At times this immaturity becomes quite insensitive. They define terrorism as `civic passion on steroids'. I'm sure that once relatives of terrorist victims get over the reductio ad absurdam, they'll be splitting their sides. The ensuing discussion on terrorism is almost wilfully stupid. At other times the authors are too impatient to even check their own maths. On page 87, for example, they claim that more soldiers died in peacetime that during the recent wars in Iraq and Afghanistan. When you factor in the smaller army size recently there is no increase, therefore no argument. To cap it all the authors conclude with the following:

"To further put things in perspective, think about this: since 1982, some 42,000 US military personnel have been killed - roughly the same number of Americans who die in traffic accidents in a single year."

And your point is? That last clause could be just about anything. Try this. `roughly the same number of fridge magnets that are sold in a single week.' Astounding, eh? Like the conclusion that an islamic terrorist is likely to come from a particular ethnic group. Just think, without F'nomics no-one would have ever guessed.

So far, so bad, but then we get to the bit where the authors' attitude really sticks in the throat. The subject is climate change. Those who espouse the view that there is global warming are smeared as quasi-religious fanatics. Why isn't it a credo to believe that the world's climate is not getting warmer I wonder? Or try this one. `Keith Chen... after a brief infatuation with Marxism, made an about-face and took up economics.' (p.213) Er, chaps, remind me what Karl Marx's trade was again... Oh that's right, he was a real economist, unlike you two jerks.
Comment Comments (2) | Permalink | Most recent comment: Mar 19, 2011 4:03 PM GMT

Magix Soundpool Collections 15 (PC DVD)
Magix Soundpool Collections 15 (PC DVD)

4.0 out of 5 stars nice waves man, 7 Dec. 2009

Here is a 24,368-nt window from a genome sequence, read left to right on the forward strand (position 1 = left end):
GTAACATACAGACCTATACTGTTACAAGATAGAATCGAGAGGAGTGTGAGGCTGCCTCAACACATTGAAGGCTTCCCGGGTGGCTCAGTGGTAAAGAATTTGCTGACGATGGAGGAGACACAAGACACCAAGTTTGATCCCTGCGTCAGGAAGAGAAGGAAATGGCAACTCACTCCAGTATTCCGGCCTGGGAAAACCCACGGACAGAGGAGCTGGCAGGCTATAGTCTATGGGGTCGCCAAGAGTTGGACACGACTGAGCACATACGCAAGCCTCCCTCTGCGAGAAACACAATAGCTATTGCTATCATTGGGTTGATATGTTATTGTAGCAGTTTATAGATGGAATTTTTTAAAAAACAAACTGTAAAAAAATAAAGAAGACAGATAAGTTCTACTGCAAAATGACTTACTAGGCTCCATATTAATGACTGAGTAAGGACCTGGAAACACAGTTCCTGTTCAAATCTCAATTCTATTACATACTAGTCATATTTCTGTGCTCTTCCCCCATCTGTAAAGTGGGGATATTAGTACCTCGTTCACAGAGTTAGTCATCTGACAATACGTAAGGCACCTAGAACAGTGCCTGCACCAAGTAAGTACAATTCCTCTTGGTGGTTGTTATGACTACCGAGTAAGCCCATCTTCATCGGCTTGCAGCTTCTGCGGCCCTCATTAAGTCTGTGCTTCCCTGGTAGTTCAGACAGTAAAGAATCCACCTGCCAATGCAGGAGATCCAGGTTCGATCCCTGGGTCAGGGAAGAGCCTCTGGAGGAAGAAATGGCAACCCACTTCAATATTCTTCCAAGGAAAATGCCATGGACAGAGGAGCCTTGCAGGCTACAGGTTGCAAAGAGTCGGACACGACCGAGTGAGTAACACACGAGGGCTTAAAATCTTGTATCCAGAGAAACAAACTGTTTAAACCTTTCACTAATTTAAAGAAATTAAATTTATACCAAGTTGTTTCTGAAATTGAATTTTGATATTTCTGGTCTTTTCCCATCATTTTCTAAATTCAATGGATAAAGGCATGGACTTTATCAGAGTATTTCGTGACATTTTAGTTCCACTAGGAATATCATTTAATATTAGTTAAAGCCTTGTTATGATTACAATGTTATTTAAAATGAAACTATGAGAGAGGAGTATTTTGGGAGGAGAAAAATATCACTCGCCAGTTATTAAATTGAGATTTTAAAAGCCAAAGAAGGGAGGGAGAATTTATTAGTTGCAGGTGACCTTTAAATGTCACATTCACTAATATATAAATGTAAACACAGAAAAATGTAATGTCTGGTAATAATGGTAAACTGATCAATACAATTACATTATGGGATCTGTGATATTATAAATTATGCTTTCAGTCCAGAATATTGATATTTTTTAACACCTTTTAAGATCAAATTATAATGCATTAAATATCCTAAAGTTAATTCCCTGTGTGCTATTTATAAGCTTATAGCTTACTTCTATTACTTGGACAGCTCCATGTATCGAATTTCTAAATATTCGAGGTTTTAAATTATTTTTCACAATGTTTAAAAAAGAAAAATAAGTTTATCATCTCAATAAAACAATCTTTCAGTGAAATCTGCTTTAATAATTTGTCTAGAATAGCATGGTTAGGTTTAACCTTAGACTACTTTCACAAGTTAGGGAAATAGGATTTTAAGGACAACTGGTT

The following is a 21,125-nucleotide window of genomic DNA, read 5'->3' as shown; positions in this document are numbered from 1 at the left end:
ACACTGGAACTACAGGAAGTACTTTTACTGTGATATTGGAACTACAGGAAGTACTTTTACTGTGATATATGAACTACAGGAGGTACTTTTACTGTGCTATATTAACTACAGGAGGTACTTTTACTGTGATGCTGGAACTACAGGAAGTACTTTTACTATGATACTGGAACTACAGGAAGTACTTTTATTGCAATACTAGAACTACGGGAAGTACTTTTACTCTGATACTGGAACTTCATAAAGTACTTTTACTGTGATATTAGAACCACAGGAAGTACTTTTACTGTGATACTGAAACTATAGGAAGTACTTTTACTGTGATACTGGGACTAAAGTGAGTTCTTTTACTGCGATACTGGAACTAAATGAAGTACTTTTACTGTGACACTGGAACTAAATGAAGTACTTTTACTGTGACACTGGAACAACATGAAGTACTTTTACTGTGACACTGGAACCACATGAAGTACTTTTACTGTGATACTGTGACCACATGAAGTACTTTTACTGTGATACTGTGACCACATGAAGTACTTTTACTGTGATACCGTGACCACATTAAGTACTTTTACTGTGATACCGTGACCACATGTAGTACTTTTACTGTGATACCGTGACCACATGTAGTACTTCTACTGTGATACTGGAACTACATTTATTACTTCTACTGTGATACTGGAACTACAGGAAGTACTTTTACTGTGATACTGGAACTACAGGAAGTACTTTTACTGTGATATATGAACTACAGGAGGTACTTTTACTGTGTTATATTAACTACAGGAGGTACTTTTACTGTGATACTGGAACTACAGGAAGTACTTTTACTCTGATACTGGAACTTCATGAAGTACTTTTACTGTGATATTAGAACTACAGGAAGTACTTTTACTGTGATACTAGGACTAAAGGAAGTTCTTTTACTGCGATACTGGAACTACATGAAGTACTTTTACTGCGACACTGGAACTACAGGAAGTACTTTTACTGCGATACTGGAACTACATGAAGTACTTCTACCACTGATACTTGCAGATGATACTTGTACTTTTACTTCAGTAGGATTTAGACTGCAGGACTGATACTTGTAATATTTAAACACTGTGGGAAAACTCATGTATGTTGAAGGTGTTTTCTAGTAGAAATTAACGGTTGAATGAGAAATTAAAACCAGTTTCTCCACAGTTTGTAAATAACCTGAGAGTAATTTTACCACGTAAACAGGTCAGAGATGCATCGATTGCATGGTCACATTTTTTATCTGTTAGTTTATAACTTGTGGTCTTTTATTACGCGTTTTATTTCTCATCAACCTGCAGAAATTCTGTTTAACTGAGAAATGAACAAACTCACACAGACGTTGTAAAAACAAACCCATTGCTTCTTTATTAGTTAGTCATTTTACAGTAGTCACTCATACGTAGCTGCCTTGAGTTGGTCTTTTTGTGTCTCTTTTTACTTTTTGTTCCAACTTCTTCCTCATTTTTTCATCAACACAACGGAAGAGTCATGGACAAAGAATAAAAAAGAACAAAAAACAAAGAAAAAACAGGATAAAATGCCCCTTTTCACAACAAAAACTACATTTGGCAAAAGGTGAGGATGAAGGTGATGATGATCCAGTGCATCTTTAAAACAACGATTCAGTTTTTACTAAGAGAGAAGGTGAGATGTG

An excellent addition to the Magic Music Maker package. A useful range of sound files in a variety of genres and (bpm) and great fun to use. As ever, this is never going to result in chart success, but it is great fun to use anyway.

...and all the pieces matter, Five Years of Music from The Wire (deluxe version) [Explicit]
...and all the pieces matter, Five Years of Music from The Wire (deluxe version) [Explicit]
Price: £11.99

3 of 4 people found the following review helpful
4.0 out of 5 stars The sorrows of a Wireless world, 18 Oct. 2009
Finally finished the brilliant TV series and had to buy the album to stave off the despair. It's got a great selection of tracks as well as four versions of down in the hole. I didn't like the final version at all, so it is not missed. It's a fairly eclectic mix but it works and the interspersed audio clips are good, but for my money I wanted something longer since the scripts of the tv programmes are so, so cool and clever. Hence lopping off one star. If you liked the series then you just have to have this album.

PS does anyone know where I can by a Bunk voice synthesizer, or an Omar facial scar kit, or a McNulty libido jab, or Prospect Joe's guide to slimming? I WANT IT ALL!!

Philip Glass Soundtracks
Philip Glass Soundtracks
Price: £11.30

0 of 4 people found the following review helpful
3.0 out of 5 stars The Glass is only half-filled, 14 Aug. 2009
My fault I know, but I had not realised this was a purely piano based interepretation of GLass, which really needs the full orchestral and choral components to work to best effect. This feels a bit thin and missing a certain something.
Comment Comment (1) | Permalink | Most recent comment: Dec 16, 2009 10:40 PM GMT

Thirteen Tales From Urban Bohemia
Thirteen Tales From Urban Bohemia
Offered by ReNew Entertainment
Price: £3.98

5.0 out of 5 stars Best album I have bought for ages, 9 Aug. 2009
This is an extraordinary album by any standard. I bought it on the strength of a TV ad and five live football where the background music was Bohemian like you. That alone is worth the price of the CD. It was like rediscovering the Rollign Stones all over again. However, when I sat down and listened from start to end it was a completely satisfying experience, from the subtle build up of the opening track, with its weary feel, through to some cheeky fun tracks and then an impossibly romantic song about yearning and dreaming of a lover. This really does capture the ethos of young urban living, with its intoxicating mix of celebratory crassness and at the same time a yearning for sophistication. What an album.